Tremors in the Air
June 27, 1998 | Volume 153 | Number 26Cover: Whether atmospheric conditions are cloudy or clear, a smooth flight can
quickly turn into a roller coaster ride. Scientists are working to provide more
accurate warning of turbulence.
Features: MathTrek TimeLine Food for Thought Science Safari
|Click on this icon listed by each article to get full references and sources.|
News of the Week:
Feathered Dinosaurs Found in China
Two new species of dinosaurs bearing feathers support the idea that birds arose from dinosaurs.
Fish eavesdrop on nearby fights
The outcome of clashes viewed by male fighting fish influence their willingness to approach each of the contenders.
Two teams find planet orbiting nearby star
One of the sun’s nearest neighbors—a star just 15 light-years from Earth—possesses a planet at least 1.6 times as massive as Jupiter.
Cesarean + AZT = Almost no HIV transmission
Mother-to-child transfer of HIV can be virtually eliminated by having the mother take AZT and give birth by planned cesarean section.
New tags may help diagnose turtle losses
Tiny, biodegradable surgical screws can affix radio transmitters to the backs of leatherback sea turtles and help biologists chart the treks of this endangered species.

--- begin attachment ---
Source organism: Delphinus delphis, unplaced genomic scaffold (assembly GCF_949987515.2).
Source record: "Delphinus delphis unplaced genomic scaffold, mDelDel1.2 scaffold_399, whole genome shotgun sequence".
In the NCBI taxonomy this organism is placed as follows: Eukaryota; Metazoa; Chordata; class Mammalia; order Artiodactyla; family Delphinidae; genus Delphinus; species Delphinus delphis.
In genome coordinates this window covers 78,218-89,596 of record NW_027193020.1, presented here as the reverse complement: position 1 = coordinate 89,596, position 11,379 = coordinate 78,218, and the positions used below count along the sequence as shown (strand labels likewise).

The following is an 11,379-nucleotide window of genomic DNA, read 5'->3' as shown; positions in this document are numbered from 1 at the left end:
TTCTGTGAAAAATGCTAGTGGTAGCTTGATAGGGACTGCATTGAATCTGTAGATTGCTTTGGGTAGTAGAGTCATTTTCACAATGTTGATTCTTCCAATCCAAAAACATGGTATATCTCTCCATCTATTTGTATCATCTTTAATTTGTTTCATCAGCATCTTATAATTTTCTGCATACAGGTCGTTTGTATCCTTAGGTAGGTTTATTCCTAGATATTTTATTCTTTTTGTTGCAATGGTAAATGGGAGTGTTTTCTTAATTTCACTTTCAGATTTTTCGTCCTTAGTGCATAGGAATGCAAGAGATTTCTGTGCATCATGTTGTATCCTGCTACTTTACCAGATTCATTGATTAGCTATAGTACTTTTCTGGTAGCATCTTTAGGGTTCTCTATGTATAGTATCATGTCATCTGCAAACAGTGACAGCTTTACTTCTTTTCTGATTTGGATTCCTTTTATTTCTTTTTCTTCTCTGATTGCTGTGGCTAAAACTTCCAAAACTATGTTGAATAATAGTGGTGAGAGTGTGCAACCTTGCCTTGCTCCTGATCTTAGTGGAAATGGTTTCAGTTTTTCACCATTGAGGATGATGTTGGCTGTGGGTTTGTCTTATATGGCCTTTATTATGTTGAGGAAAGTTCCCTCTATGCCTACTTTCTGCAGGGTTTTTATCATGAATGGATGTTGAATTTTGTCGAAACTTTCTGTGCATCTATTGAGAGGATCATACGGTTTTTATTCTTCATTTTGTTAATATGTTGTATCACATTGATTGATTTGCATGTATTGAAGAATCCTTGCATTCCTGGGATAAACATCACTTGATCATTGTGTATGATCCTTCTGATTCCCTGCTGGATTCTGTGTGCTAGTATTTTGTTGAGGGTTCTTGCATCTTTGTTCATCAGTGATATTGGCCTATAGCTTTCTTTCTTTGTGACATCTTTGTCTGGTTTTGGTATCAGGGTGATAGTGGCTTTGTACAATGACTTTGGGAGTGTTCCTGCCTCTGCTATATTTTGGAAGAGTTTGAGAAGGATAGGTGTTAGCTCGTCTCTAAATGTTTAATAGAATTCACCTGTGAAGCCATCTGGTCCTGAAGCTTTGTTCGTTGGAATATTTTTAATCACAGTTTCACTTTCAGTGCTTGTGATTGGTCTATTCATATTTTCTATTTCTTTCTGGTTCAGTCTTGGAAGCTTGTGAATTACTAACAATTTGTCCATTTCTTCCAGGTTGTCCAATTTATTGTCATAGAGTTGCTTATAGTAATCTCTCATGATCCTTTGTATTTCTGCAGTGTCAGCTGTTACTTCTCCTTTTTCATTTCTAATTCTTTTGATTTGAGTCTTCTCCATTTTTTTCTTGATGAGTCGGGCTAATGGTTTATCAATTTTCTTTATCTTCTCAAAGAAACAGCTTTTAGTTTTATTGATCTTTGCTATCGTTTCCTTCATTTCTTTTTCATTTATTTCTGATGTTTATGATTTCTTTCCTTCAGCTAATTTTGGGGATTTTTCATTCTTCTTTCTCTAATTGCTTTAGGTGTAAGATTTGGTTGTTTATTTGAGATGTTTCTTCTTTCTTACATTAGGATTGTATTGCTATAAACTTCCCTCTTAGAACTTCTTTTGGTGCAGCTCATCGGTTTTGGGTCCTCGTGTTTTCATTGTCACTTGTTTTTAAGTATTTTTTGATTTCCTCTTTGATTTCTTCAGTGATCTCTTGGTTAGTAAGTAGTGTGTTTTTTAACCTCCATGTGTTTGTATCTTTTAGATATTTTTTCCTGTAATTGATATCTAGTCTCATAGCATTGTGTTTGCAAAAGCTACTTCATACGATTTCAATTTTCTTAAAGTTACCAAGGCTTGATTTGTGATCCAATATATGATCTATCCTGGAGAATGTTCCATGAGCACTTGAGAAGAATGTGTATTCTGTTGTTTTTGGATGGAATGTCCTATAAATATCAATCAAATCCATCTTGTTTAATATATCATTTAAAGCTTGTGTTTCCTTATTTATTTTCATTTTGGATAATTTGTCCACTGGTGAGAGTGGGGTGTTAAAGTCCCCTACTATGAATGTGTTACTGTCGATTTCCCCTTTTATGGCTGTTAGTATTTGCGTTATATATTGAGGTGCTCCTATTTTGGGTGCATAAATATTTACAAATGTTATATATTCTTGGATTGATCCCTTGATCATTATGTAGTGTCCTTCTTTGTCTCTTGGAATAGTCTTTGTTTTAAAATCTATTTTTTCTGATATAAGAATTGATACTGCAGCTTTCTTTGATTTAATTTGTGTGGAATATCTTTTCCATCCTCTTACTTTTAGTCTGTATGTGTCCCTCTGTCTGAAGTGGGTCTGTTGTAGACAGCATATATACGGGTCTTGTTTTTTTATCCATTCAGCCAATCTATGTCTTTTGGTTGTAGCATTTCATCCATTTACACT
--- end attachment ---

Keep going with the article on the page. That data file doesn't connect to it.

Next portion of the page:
Playing ball with new carbon molecules
A fullerene molecule smaller than the buckyball makes its debut, while a new separation technique offers a practical way to study larger carbon molecules.
Ancient Mesopotamians made rock from silt
Residents of a second-millennium-B.C. Mesopotamian city transformed soil into synthetic basalt for constructing buildings and grinding grain.
Ultrasound prevents blood loss in surgery
Animal studies indicate that high-intensity, focused ultrasound can stop bleeding in the liver.
Seabed seismic scan shows melt zone
Seismic monitoring beneath the East Pacific Ridge has provided the first detailed images of a region where rock melts and rises to form new seabed crust.
An ever taller Everest?
Measurements from a Global Positioning System receiver positioned near Everest's peak may determine whether the mountain is growing taller.
Clearing the Air About Turbulence
A fearful flier's foray
Scientists are testing new ways to forecast air turbulence more accurately and provide more timely warnings for crews and passengers.
Letters: A Selection from Letters to the Editor
|copyright 1998 Science Service|